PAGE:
Question about Kenmore Ovens
If it won’t fire then it is possible that the oven control is not sending gas for the pilot light. The pilot light works but no main burner ignition - possible pilot assembly is dirty and the pilot flame is too small, safety valve and thermocouple is faulty, the bulb from the safety valve is out of position and the pilot flame is not touching the thermocouple bulb. Some ranges use a standing pilot light ( small flame is on all the time ) while others use an spark ignition to light the pilot light flame and the pilot light flame heats up the thermocouple bulb to allow the main gas to flow through the oven burner.
The flame needs to heat the bulb up enough to tell it to open the gas valve. Several things can go wrong here that keep this from happening:
The pilot flame may not be hot enough, usually because the flame is yellow instead of pure blue or is too small. The cause for this is usually a dirty pilot assembly. The pilot assembly would either need to be cleaned or replaced.
The thermocouple bulb may not be positioned properly in the flame. You can't heat the bulb properly if it's not in the pilot flame! The thermocouple bulb needs to be in the upper third of a pure blue pilot flame--that's the hottest part of the flame.
The thermocouple itself may be burned out. It happens. It's an internal part of the gas valve so, no, you can't just change the thermocouple bulb separate from the gas valve.
But when you turn on the oven or the thermostat calls for heat, the pilot flame gets bigger and jumps down so it can heat up the thermocouple bulb. This extra gas to increase the pilot flame size comes from the thermostat.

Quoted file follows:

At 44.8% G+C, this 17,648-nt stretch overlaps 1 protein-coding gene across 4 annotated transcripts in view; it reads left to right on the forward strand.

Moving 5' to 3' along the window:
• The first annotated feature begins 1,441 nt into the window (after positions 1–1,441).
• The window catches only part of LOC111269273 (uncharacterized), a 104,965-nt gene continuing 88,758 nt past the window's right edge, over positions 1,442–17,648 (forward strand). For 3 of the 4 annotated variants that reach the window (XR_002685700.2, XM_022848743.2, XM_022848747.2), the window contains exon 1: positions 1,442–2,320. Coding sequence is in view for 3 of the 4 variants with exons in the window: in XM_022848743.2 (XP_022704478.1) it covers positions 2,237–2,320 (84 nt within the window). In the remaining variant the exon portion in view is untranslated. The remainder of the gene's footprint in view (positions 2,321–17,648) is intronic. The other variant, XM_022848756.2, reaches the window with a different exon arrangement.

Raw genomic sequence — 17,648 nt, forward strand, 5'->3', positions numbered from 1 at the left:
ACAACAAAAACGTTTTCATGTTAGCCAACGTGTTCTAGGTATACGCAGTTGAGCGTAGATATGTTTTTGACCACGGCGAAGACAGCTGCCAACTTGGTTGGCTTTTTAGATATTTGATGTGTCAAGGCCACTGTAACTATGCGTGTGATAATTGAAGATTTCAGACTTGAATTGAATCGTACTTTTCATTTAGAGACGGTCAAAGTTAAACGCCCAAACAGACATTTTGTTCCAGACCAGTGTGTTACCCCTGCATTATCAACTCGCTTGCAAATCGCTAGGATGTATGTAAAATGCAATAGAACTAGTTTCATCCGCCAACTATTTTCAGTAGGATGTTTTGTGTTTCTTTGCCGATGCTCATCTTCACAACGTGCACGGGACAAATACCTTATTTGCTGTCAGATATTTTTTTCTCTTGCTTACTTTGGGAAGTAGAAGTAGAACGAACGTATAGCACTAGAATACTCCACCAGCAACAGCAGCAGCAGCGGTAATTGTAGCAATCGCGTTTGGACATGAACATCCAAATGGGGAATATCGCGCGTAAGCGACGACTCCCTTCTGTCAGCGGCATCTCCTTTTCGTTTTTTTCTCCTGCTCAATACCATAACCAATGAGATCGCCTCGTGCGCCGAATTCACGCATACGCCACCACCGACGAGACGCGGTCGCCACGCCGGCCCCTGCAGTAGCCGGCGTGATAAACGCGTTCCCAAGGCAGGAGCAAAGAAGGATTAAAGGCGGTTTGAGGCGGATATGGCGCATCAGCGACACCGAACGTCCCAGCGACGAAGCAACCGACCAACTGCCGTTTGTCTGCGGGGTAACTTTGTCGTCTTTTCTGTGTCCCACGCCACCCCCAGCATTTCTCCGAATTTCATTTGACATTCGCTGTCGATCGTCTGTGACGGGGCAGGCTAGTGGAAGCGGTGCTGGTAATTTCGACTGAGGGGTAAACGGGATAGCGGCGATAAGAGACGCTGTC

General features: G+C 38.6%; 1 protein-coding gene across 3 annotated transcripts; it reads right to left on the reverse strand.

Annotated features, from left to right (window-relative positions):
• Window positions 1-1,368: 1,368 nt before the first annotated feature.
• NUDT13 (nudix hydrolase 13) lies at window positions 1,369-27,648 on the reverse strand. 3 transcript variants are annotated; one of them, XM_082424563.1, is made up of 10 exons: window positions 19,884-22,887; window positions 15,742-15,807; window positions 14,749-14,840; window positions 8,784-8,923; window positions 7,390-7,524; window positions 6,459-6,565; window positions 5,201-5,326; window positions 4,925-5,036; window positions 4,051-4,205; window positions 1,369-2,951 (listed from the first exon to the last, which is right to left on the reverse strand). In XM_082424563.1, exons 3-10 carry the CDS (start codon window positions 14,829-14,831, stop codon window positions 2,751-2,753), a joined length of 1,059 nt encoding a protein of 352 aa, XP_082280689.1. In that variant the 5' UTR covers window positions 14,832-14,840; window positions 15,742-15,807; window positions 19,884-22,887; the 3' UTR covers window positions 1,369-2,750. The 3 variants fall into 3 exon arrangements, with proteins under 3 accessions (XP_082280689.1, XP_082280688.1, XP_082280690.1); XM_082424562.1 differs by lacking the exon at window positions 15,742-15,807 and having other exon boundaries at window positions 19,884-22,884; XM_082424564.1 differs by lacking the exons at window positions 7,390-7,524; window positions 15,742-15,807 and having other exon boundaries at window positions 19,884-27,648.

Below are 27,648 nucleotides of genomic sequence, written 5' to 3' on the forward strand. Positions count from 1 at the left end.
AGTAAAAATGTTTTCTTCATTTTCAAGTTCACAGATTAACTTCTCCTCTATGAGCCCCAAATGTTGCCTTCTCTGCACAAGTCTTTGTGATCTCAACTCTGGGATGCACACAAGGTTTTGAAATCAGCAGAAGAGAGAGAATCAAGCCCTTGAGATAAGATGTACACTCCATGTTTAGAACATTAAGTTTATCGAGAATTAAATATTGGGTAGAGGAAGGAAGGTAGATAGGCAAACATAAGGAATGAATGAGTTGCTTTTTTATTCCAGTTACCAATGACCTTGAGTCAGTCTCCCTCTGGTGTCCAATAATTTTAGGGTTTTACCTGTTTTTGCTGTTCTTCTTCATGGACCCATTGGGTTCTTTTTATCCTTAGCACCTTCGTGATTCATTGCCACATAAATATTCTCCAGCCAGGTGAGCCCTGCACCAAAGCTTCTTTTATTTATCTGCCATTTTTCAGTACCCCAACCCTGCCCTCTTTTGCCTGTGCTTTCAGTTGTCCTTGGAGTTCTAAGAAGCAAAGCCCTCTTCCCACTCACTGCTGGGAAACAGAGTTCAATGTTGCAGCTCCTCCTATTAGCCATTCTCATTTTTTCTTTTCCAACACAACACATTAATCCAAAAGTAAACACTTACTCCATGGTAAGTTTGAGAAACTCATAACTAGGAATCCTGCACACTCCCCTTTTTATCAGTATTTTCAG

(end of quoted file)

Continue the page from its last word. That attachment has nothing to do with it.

If the pilot flame jumps upwards or just gets bigger, but doesn't shoot down, then you need to replace the pilot assembly.
If the pilot flame size does not increase or jump down when turning on the oven thermostat, then the problem is the thermostat not sending enough gas to the pilot assembly. It's also possible that the pilot gas supply tube has a hole in it somewhere.
One final point on the spark-assisted pilot ignition systems. The spark comes from the spark module--the same module that sends spark to your surface burners to light them up. If you're not getting a spark when you turn the oven on, then there are several possibilities:
There could be a problem with the switch in the thermostat. You can confirm this by doing a simple continuity test of the thermostat contacts. If you don't read zero ohms when you turn the switch on, replace the thermostat.
The spark module could be bad. You'll need to measure the voltage at the oven terminals of the spark module when you turn on the oven. If you get 120v but no spark, it's probably a bad spark module. Replace it.
Could be a bad spark wire or broken electrode.
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Posted on Sep 10, 2009
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Posted on Jan 02, 2017
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